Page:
Warriors

Steve Kerr: Multiple reasons Warriors will be even better in 2017-18

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Steve Kerr: Multiple reasons Warriors will be even better in 2017-18

Steve Kerr sees the frenzied activity around the NBA in recent weeks and concedes some of it likely is a response to the superiority of the Warriors while rolling to their second championship in three seasons.

So, of course, the league will be happy to hear the coach issue a warning.

“We’re going to be better, for sure,” Kerr said in a weekend phone interview with NBCSportsBayArea.com.

Better than the team that posted a 67-15 record in the regular season before concluding a 16-1 postseason that stands as the best postseason record in history.

Kerr cites the core of the roster remaining intact, the second season with Finals MVP Kevin Durant as a Warrior and the increased firepower off the bench with the additions of Nick Young and Omri Casspi.

“If you look at last year’s roster, the one thing that was lacking was (3-point) shooting off the bench,” Kerr said. “Ian (Clark) did a great job. He was kind of prominent shooter off the bench. We have other guys who could score, but their main role is to do other things for us.

“But in terms of having designated shooters, we were able to add two really, really high-quality guys. Both are 6-7, 6-8, so they can switch and guard multiple positions. They’re both really good fits.”

The Warriors last season ranked 29th -- in a 30-team league -- in 3-pointers made off the bench. Young, a career 37.6-percent shooter from deep, is coming off a season in which he shot 40.4 percent. Casspi is shooting 36.7 percent beyond the arc for his career, and shot 34.9 percent last season while limited to 36 games due to injuries.

Young and Casspi join a team that generally was considered the best in the NBA, and that was before the Warriors bossed through a postseason that ended with a five-game destruction of the defending champion Cavaliers.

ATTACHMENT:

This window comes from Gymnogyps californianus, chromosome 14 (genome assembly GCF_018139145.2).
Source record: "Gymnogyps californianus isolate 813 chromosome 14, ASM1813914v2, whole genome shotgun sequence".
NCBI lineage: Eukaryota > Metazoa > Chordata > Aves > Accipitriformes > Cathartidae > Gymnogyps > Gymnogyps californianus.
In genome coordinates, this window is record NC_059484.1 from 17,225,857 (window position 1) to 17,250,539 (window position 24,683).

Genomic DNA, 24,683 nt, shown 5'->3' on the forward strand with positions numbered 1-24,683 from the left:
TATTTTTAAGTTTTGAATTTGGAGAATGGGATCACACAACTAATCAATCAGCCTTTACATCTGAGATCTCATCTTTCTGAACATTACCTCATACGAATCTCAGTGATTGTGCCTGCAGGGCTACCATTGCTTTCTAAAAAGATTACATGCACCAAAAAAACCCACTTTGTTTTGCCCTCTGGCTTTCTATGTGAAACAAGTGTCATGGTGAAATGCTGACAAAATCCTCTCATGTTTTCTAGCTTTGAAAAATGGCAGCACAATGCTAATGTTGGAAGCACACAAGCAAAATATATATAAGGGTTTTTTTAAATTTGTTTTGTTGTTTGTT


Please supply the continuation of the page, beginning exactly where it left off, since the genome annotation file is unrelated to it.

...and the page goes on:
Within days of the championship parade in Oakland, teams were making moves designed to fortify their rosters, most notably with Chris Paul going to Houston, Jimmy Butler to Minnesota, Paul George to Oklahoma City and Gordon Hayward to Boston. Carmelo Anthony finally is ready to flee the Knicks and Kyrie Irving wants out of Cleveland.

And, yes, there is good reason to believe all this All-Star movement is connected to the dominance displayed by the Warriors.

“I guess some of it,” Kerr said. “When you think about certain teams, and what they’re doing, you could attribute it to that. But on the other hand, everybody is just trying to get better. That’s what they should be doing. I don’t think it’s that earth-shattering.

“So I wouldn’t say that everything is attributed to us, because every team is in its own little world, with their own set of circumstances whatever that is. Everyone has to do what is best for them.”

More from Kerr:

On Lakers coach Luke Walton providing a scouting report on ‘Swagy P’ -- “He just said he was great last year, fun to be around, a great teammate and he thought he would thrive with our veteran group. He also said he was much better defensively last year than people realized. That’s what we’re going to ask of him next year. He’s got to be really good defensively. We know he can shoot.”

On his health -- “I’m in good hands. I’m seeing all the right people. I’m feeling pretty good. I’m getting a little better, so we’ll see where it all goes. I’m having a good summer, getting in the ocean a lot and enjoying myself.”

On the possibility of a White House visit, which NBA commissioner Adam Silver believes champions should make -- “We haven’t had any discussion about it. So we’ll just see if the invitation comes. And we won’t hold our breath.”

Kevon Looney would 'love to stay' with Warriors, hopes it works out